On Wednesday, Advanced Micro Devices (AMD -0.54%) released its official third-quarter results, which largely confirmed the preliminary report it shared with investors just a few weeks ago.

AMD's $5.6 billion in revenue was sharply lower than the company's original estimate of $6.7 billion, which prompted management to reduce its guidance for the year. That said, there are plenty of reasons to be positive about AMD, especially over the long term, and with its stock down 62% from the all-time high it touched last November, now might be a great time to get involved.

Here are three key takeaways from the third-quarter report. 

1. The data center segment is still hot

Data centers used to largely be places to store information, but now, they're hives of cloud computing activity that power the operations of thousands of companies.

Plus, in the past, it was impossible to manually process and analyze data in any significant volume. Now, thanks to advancements in artificial intelligence and machine learning, data centers are also where some of the most valuable insights for businesses originate. But gleaning those insights requires powerful semiconductors, which AMD produces. 

The data center segment was AMD's second-largest revenue producer in Q3, behind gaming, but its 45% year-over-year growth rate trounced gaming's 14%, and it could pull ahead into the top spot by the end of 2022.

The cloud will likely be a major factor in AMD's data center revenue over the long term. According to Grand View Research,  cloud industry revenues could top $1.5 trillion annually by 2030, and AMD already serves all of the largest providers of cloud services, from Amazon Web Services to Microsoft Azure to Alphabet's Google Cloud.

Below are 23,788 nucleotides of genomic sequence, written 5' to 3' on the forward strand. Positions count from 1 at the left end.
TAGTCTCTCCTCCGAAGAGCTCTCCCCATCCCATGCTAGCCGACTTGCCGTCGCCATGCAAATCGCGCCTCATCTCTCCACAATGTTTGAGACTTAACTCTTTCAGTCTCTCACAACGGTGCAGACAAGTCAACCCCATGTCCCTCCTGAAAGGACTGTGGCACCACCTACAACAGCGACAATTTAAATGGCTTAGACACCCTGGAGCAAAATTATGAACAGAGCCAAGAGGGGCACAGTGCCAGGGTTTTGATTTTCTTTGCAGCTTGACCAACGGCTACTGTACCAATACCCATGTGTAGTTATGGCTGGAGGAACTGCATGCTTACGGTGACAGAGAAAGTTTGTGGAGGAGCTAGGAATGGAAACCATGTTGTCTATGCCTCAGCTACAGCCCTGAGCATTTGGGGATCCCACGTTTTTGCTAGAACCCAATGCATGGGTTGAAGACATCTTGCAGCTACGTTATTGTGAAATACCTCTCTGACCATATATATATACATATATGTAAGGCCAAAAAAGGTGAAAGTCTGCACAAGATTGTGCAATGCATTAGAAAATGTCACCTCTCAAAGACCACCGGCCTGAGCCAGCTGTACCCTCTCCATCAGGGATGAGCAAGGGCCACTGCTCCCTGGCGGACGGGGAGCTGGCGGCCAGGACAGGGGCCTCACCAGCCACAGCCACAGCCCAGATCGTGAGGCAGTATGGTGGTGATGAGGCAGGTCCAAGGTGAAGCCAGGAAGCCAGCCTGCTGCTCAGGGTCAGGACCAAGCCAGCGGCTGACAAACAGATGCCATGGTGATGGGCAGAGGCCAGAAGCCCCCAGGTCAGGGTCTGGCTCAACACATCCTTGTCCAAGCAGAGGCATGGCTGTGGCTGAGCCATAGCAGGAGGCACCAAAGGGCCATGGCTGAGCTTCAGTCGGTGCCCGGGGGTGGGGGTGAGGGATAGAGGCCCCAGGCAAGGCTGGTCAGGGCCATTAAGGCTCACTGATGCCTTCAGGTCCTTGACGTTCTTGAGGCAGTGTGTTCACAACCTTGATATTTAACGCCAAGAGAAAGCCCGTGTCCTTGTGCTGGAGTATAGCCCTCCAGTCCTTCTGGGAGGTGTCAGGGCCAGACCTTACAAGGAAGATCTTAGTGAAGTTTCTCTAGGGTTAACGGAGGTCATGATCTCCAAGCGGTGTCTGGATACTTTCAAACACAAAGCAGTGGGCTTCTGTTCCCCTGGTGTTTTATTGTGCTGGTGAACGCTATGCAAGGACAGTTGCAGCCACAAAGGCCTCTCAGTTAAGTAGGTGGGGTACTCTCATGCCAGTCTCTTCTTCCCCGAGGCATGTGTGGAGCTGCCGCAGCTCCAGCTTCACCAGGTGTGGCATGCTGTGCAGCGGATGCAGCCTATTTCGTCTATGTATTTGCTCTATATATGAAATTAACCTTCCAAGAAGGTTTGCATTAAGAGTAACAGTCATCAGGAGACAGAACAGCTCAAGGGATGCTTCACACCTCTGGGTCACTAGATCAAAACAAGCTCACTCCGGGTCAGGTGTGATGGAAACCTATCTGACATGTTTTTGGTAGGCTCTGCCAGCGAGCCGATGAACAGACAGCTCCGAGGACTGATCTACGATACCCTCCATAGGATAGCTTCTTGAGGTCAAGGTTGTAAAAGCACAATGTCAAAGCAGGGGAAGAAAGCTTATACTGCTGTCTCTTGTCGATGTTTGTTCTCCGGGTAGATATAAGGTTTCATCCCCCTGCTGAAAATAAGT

2. Economic turmoil is cutting into consumer spending on tech

Consumers spend less money when the economy is weak, especially on big-ticket items like personal computers. That should come as no surprise, and therefore, neither should Q3's 40% revenue drop in AMD's client segment, which produces chips for notebook and desktop computers.

That was the main drag on the company's third-quarter results as revenue shrank to $1 billion from $1.6 billion at the same time last year. Plus, there were semiconductor shortages during 2020 and 2021 due to pandemic-related production shutdowns, but AMD noted there has recently been a "significant inventory correction." In other words, supply has caught up with demand and surpassed it in some categories,  leaving the industry with too many chips. That could suppress prices in Q4, which would deal another blow to AMD's client segment.

But there could be some relief around the corner. The Federal Reserve raised the benchmark federal funds rate by another 75 basis points on Wednesday, but hinted that its future interest rate increases might be smaller. If the central bank eases back on the intensity of its monetary tightening campaign, which has contributed to the economic slowdown, AMD's client segment might bounce back next year.

3. The overall 2022 outlook remains strong

In the first quarter, AMD forecast that it would generate revenues of $26.3 billion in  2022. It maintained that guidance in Q2, but because its Q3 results fell short of expectations, the company revised its full-year revenue guidance down to $23.5 billion.

As disappointing as that sounds, it would still be an increase of 43% compared to AMD's top-line result of $16.4 billion in 2021.

It's also important to focus on AMD's long-term potential, particularly given its recent $49 billion acquisition of Xilinx, a leader in adaptive computing. Xilinx's technology could drive the next decade of growth for AMD, which believes it to be the next frontier in the chip world. Adaptive hardware can be adjusted to meet end-users' needs in real time, and can be reconfigured even after the manufacturing process. That's a big advantage compared to traditional semiconductors that need to be entirely replaced to be upgraded. 

AMD's embedded segment booked $1.3 billion in revenue in Q3, and Xilinx was the main contributor of those sales, so it's already having a significant impact.

Despite a shaky economy and short-term jitters that have sent AMD stock down by 62% from its peak, it's clear the company's long-term trajectory is on track. That could spell opportunity for investors who buy in now.